Duality and Diversity: Gender at Pantheacon

Author's Note: This is a long article, not a blog post, so you may wish to grab a cup of tea and settle in. In my latest PantheaCon blogs, I wrote about two of the three themes that wove through the event for me. Power and service I've already covered. Here is my take on the third—gender.

Gender is not one thing or another. Neither is sex. Or sexuality. Nor, for that matter, humanity. Theologically, I speak of God Herself as All, or Void, or Fabric of Existence. And then there is a division—"for love's sake"—and then, a coming back together. There is, in the midst of this all, multiplicity of form, function, and expression. There are many Gods, Goddesses, plants, ancestors, trees, humans, and stars. And we are connected by our molecules even when we feel divided by our bodies or minds. And all of this, even, is a convenience of thought attempting to reflect Reality.

The theme of gender at Pantheacon started for me on Friday afternoon, when I was able to catch most of Dr. Charlie Glickman's presentation on "The Mystery and the Masculine." I walked into a lively discussion about stereotypes, gender, and where we might find a place inside or outside of the box, and how breaking out of the box sometimes offers a full range of deep and powerful archetypes. Why was I drawn to this presentation? Not only do I like and respect Charlie, but I carry a great deal of the masculine within me; as a matter of fact, I used to get mistaken for a man with great frequency. I don't anymore, though most people still recognize that strand of my energy signature. I feel comfortable presenting in a more "female" way these days and my power is more fully integrated so my overall energy outlay is smoother. But you still won't catch me in a skirt unless I'm doing high femme drag. And that is rare.

I spoke in Charlie's class about Z Budapest saying last year that I was not a masculine woman, presumably because I wear lipstick now, and my jeans are no longer two sizes too big. No, I'm not butch like my butchest of friends, but the reason I identified as masculine at the first was in an attempt to do damage control around some masculinity bashing that had been going on. As I still swim strongly with that current, I outed myself on the panel and was then smacked down. Not for long, as you might imagine.

To Charlie, I also spoke about my discomfort with masculine identity because I am suspicious of identity in general, and because I wonder what masculine and feminine means, and in one way wish we could just say: "There is a whole range of energies and behaviors that men, women, and others can manifest, so what does this arbitrary polarity matter, anyway?" And though I hold this as a reality and an ideal, there is still some emotional attachment to these very terms: Masculine. Feminine.

Friday night, at a Meet and Greet for Solar Cross Temple and the New Alexandrian Library, I spoke with a woman who was interested in pitching in to help our project, but wanted to express some concerns about the treatment of transwomen by ciswomen in another local organization. One of my partners and I assured her that the Solar Cross mandate explicitly states that we oppose "discrimination against individuals on the basis of their sex, race, religion, age, ethnicity, gender, physical type or ability, sexual orientation or gender expression." Unbeknownst to us, perhaps at that very moment, transwomen and some cismen were being turned away from a ritual at a different door.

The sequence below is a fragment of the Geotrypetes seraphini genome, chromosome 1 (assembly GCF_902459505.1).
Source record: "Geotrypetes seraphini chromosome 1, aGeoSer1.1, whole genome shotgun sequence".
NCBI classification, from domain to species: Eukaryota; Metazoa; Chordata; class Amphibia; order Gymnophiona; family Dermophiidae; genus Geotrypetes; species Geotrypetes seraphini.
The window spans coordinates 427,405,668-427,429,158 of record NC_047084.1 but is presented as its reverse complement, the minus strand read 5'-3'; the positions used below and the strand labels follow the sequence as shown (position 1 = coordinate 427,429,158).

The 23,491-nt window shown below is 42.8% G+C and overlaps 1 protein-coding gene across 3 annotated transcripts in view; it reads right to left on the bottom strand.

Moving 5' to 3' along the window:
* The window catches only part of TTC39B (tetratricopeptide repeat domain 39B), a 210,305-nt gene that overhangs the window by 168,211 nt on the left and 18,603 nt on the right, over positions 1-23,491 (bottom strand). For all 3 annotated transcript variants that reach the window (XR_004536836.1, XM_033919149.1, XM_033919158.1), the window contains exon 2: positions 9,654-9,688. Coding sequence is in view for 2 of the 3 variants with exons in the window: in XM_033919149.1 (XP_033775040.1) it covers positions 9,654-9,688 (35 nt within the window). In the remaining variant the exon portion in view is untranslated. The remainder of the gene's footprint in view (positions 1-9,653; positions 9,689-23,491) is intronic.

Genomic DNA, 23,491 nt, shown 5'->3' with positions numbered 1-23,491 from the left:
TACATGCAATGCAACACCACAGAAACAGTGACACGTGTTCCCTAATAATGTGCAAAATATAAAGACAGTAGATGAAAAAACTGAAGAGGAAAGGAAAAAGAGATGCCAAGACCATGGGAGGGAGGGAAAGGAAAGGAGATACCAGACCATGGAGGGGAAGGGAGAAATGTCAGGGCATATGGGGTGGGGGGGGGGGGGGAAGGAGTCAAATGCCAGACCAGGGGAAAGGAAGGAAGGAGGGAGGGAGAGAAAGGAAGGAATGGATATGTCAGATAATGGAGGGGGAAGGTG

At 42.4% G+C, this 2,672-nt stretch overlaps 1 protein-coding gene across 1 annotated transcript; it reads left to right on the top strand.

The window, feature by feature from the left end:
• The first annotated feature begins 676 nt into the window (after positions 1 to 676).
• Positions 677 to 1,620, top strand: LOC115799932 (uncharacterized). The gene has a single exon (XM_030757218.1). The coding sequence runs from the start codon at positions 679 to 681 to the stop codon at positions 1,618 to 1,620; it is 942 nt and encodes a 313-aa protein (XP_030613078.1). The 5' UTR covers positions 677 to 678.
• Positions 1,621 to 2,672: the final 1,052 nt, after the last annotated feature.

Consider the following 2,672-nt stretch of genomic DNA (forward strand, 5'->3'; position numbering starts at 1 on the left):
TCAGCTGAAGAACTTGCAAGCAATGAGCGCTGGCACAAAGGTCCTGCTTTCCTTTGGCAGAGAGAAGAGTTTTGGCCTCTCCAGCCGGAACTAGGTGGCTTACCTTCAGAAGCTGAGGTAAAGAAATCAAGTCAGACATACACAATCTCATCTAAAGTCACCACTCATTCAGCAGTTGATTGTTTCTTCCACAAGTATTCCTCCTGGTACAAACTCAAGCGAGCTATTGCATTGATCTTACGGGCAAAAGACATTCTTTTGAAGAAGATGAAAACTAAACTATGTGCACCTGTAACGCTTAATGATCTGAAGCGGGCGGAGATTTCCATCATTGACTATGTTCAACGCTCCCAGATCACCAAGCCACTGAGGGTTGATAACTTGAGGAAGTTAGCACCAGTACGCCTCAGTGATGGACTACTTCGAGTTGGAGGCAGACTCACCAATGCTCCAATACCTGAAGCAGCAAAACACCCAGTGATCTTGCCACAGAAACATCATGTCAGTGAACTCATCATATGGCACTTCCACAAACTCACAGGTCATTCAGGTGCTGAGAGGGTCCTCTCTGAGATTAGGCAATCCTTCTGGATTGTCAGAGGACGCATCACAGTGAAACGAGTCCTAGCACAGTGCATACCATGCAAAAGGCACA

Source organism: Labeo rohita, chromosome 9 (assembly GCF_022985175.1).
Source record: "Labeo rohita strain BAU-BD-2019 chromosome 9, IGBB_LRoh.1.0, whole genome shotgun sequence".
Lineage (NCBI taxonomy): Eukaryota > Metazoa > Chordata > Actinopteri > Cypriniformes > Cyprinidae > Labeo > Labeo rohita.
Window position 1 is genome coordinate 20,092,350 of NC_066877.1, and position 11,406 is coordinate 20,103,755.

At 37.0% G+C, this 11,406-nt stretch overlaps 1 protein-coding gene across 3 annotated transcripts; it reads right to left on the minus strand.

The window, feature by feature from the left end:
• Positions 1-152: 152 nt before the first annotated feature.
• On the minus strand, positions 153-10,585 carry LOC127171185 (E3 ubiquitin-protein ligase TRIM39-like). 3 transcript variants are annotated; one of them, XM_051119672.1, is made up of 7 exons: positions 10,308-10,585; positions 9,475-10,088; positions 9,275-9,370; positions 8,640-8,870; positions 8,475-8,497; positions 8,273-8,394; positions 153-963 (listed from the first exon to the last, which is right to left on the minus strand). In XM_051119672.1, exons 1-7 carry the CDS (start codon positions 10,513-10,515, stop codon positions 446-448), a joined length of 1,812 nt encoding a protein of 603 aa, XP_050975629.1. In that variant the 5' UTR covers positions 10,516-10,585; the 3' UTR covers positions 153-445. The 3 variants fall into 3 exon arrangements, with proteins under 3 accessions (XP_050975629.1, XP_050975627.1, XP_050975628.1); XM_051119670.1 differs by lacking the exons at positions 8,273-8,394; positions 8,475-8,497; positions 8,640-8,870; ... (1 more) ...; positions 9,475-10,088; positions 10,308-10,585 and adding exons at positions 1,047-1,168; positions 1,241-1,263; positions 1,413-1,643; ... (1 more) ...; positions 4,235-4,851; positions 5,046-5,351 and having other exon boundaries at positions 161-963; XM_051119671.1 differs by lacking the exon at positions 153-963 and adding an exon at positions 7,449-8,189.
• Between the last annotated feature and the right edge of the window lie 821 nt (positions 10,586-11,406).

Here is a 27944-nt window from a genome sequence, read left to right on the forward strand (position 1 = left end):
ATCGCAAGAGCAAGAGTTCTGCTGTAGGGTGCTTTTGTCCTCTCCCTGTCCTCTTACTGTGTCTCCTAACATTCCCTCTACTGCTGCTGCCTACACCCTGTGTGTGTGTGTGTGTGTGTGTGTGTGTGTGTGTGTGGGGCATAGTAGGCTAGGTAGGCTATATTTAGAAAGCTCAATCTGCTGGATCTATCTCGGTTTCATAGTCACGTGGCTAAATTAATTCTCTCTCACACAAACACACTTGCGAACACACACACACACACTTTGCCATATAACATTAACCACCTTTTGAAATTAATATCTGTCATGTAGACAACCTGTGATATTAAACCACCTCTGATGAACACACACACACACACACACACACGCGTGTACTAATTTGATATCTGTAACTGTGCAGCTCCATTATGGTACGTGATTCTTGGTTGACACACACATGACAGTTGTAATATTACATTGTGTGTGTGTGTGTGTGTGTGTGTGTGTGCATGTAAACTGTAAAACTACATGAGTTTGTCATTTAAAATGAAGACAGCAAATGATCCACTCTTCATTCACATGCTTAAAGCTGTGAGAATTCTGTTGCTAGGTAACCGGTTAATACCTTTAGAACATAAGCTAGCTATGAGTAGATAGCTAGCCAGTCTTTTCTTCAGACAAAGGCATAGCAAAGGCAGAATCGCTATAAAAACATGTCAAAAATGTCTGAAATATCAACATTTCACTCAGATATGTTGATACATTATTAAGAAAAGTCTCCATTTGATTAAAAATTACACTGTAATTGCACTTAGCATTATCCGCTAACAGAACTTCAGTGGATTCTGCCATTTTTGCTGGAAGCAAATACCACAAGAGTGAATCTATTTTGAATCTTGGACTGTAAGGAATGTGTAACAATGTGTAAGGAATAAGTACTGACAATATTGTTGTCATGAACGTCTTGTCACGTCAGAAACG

The next day, I taught "Battle Goddess: Self-Defense and General Kickassery" with my lovely assistant, Robert. One thing really struck me about gender in that class, and that was this: my examples included gay bashing and Westboro Baptist. That is where I go: anti-queer violence. It took two ciswomen in the crowd to bring up anti-rape techniques and women's defense. I was floored by this, because, despite being biologically female, those examples never even crossed my mind. Gender? I'm a woman, but neither cis nor trans, really. Neither is one of my primary partners. We are just denizens of what the '90s would have called Queer Nation.

So I'm back to my concerns in Charlie's class: what do masculine and feminine mean, anyway? We inhabit these physical bodies that express one thing, sort of, and we both love and are attracted to women and men, cis and trans. Look at each of us in a certain light, and in certain clothing, and we look one way. On a different day, something else might appear. So, Z might not consider me to be a masculine woman, but my subconscious doesn't think of myself as exactly female either. My non-gendered identity is a bit George Sand and Oscar Wilde. In other words, call me a Dandy. And what song was a hallmark of my youth? The gay male techno-ballad "Smalltown Boy" by Bronski Beat. Of course, Jimmy Sommerville isn't very masculine, either. But I digress.

3/4/2011 5:00:00 AM
  • Pagan
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  • gender
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  • Transgender
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  • T. Thorn Coyle
    About T. Thorn Coyle
    T. Thorn Coyle is an internationally respected visionary and teacher of the magical and esoteric arts. The author of Make Magic of Your Life, Kissing the Limitless, and Evolutionary Witchcraft, she hosts the Elemental Castings podcast series, writes the blog Know Thyself, and has produced several CDs of sacred music. Follow her on Twitter and Facebook!